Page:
Crooked and diminutive, the shea tree grows in the African savannah region, where the locals have long prized its nuts, rich in fat and oils. Shea butter, extracted from these golf ball-sized nuts, both moisturizes and heals the skin, making it a sought-after beauty product throughout the world. Whipped shea butter incorporates air into the butter, leaving it creamy, soft and easy to spread onto your skin. (See References 1, pp 3--4, 11) With a few basic ingredients available from natural markets or health food stores, you can mix up your own whipped shea butter at home in your kitchen.
Items you will need:
- Double boiler
- 8 oz. of Grade A shea butter
- Candy thermometer
- Large non-glass mixing bowl
- 1 tbsp. jojoba oil
- 1/2 tsp. vitamin E oil
- Mixer with whisk attachment
- 1/4 tsp. essential oil
- Glass jars
Fill the bottom of a double boiler with 1 to 2 inches of water, and bring to a boil over high heat. Reduce the heat to medium.
Add the shea butter to the top of the double boiler, stirring frequently until it is evenly melted.
Bring the melted shea butter to a temperature of 175 degrees F. Maintain this temperature for 20 minutes. Exceeding 175 degrees can damage the shea butter's nutritional qualities, while heating for too short a duration can cause the product to become gritty. Use caution when heating shea butter, as it is flammable.
Transfer the melted shea butter to a large mixing bowl and immediately add the jojoba and vitamin E oils.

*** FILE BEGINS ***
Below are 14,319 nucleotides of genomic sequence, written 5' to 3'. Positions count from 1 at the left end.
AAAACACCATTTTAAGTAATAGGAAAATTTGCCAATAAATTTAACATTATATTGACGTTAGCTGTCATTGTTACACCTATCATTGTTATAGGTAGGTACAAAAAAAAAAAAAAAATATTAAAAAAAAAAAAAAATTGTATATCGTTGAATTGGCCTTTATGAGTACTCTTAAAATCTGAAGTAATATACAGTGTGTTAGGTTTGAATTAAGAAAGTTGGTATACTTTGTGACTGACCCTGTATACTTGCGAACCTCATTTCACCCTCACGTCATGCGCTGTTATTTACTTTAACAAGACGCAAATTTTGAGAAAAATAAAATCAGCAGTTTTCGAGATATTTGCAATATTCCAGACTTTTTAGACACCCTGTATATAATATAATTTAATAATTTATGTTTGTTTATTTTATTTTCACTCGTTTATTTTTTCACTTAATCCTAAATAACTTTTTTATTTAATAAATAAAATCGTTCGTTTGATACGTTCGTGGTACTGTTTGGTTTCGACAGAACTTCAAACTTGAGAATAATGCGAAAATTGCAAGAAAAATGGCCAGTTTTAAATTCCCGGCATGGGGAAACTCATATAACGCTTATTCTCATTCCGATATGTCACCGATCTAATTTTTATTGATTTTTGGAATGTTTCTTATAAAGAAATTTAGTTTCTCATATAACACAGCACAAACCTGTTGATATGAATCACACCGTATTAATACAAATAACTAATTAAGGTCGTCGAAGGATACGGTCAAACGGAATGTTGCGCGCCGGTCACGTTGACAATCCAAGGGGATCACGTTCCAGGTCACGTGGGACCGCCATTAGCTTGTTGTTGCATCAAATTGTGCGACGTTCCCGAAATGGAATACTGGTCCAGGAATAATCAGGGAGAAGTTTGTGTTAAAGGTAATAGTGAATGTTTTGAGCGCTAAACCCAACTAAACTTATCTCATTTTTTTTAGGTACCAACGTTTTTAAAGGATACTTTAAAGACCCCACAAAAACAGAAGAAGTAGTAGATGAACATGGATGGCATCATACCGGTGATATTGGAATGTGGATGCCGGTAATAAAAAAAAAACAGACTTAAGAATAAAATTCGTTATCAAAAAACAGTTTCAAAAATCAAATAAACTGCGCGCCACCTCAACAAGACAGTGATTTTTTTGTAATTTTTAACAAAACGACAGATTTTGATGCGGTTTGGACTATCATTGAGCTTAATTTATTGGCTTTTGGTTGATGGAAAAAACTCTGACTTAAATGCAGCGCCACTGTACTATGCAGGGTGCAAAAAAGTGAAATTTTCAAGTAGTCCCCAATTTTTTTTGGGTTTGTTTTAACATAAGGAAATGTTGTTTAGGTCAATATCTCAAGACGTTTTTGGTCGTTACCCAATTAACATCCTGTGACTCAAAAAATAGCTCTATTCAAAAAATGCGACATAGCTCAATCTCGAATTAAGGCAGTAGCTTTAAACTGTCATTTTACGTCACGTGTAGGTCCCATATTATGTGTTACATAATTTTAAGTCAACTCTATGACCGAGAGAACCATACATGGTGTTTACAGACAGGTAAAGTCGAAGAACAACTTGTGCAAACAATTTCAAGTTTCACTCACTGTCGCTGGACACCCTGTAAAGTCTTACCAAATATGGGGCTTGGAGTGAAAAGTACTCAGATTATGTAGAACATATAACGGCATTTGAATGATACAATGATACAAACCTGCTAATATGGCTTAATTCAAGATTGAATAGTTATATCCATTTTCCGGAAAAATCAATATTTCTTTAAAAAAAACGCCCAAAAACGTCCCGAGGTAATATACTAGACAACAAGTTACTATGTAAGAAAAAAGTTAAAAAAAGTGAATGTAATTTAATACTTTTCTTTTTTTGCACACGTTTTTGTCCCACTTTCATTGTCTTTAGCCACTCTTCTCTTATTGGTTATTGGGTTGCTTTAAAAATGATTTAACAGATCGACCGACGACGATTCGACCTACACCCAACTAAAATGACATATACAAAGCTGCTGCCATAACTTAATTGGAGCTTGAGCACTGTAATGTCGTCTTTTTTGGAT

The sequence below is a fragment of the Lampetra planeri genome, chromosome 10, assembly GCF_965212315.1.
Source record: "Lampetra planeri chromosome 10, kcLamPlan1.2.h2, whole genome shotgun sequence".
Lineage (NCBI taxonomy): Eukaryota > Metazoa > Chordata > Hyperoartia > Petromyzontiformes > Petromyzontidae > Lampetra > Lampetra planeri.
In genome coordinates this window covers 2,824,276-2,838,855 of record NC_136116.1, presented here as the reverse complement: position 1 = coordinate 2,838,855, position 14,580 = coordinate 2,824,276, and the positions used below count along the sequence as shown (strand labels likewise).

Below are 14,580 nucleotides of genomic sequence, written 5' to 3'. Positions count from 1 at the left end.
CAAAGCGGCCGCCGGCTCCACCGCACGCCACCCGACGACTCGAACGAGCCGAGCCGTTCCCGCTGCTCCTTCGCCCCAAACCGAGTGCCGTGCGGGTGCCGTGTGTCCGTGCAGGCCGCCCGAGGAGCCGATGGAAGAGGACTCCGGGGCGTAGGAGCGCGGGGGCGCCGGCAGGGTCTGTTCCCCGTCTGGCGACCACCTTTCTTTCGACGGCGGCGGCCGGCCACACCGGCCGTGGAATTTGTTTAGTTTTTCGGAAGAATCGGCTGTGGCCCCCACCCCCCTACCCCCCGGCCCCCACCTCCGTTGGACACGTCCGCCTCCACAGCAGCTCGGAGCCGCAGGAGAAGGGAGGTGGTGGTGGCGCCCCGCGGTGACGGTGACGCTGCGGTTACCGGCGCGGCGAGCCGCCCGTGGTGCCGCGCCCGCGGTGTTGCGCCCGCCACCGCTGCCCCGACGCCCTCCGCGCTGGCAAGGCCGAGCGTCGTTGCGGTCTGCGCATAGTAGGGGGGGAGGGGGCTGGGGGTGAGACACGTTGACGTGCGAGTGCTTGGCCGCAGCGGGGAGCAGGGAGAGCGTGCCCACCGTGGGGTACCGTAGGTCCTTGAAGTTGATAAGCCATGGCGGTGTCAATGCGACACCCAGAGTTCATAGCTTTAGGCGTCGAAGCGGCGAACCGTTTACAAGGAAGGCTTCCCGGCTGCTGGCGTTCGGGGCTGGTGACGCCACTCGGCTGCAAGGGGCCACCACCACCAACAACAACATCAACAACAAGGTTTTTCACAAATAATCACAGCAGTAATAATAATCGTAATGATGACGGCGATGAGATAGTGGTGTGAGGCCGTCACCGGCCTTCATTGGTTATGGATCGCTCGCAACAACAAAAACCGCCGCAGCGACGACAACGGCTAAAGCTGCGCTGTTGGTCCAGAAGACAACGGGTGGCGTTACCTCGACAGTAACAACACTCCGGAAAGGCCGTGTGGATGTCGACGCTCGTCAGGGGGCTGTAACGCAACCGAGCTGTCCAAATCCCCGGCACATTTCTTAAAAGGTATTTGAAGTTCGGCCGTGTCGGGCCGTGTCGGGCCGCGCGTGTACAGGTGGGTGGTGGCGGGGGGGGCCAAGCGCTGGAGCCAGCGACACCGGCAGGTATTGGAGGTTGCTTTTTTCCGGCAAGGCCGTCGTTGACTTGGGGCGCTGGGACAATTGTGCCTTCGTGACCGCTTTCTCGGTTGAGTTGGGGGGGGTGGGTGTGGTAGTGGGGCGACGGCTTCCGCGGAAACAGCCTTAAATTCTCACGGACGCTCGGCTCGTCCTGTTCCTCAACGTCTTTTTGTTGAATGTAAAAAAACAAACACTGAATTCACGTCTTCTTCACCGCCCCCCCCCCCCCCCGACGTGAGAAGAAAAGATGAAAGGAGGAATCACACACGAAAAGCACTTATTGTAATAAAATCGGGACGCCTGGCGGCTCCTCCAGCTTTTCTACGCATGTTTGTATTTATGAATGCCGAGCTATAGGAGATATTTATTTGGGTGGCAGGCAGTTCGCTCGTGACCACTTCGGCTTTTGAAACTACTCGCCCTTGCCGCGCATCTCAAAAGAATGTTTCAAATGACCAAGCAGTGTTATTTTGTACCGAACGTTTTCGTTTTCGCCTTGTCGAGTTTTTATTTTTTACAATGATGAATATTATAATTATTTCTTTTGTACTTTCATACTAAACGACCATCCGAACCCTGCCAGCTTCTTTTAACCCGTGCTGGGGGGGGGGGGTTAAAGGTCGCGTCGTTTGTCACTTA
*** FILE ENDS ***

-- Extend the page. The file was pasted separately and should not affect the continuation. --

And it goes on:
Mix the blend in a mixer with a whisk attachment for five to seven minutes. The shea butter will remain liquid.
Place the bowl in the freezer for five to 10 minutes. When you remove the bowl, the mixture should continue to be liquid, except for a thin solid coating on top. Mix again for five to 10 minutes and continue repeating this process --- placing the bowl in the freezer, and then mixing --- until the shea butter achieves the consistency of whipped cream.
Add the essential oils and mix for five minutes to ensure they are blended throughout.
Transfer the finished product to glass jars and label each with the date. Store in a cool place and use the whipped shea butter within one month. (See References 2)
- For maximum benefit to your skin, choose shea butter rated Grade A. Lower-rated shea butters lack the essential nutrients that provide the butter's benefits or they may consist of rancid product. Grade D shea butters have almost no nutrients; Grade F are not safe for human consumption. Avoid both of these. (See References 3)
- If you have a nut allergy, avoid the use of shea butter. While no research has established the level of risk for allergic consumers who use shea-nut products, the American Shea Butter Institute currently recommends that people with nut allergies avoid the use of shea. (See References 4)
- "Shea Butter: The Nourishing Properties of Africa's Best-Kept Natural Beauty Secret"; W.G. Goreja; 2004
- Aroma Web: Whipped Shea Butter Recipes
- American Shea Butter Institute: Lab Testing and Grading
- American Shea Butter Institute: Nut Allergies and Shea Butter Use
First published in 2000, Dawn Walls-Thumma has served as an editor for "Bartleby" and "Antithesis Common" literary magazines. Walls-Thumma writes about education, gardening and sustainable living. She holds a Bachelor of Arts in psychology and writing from University of Maryland and is a graduate student in humanities at American Public University.
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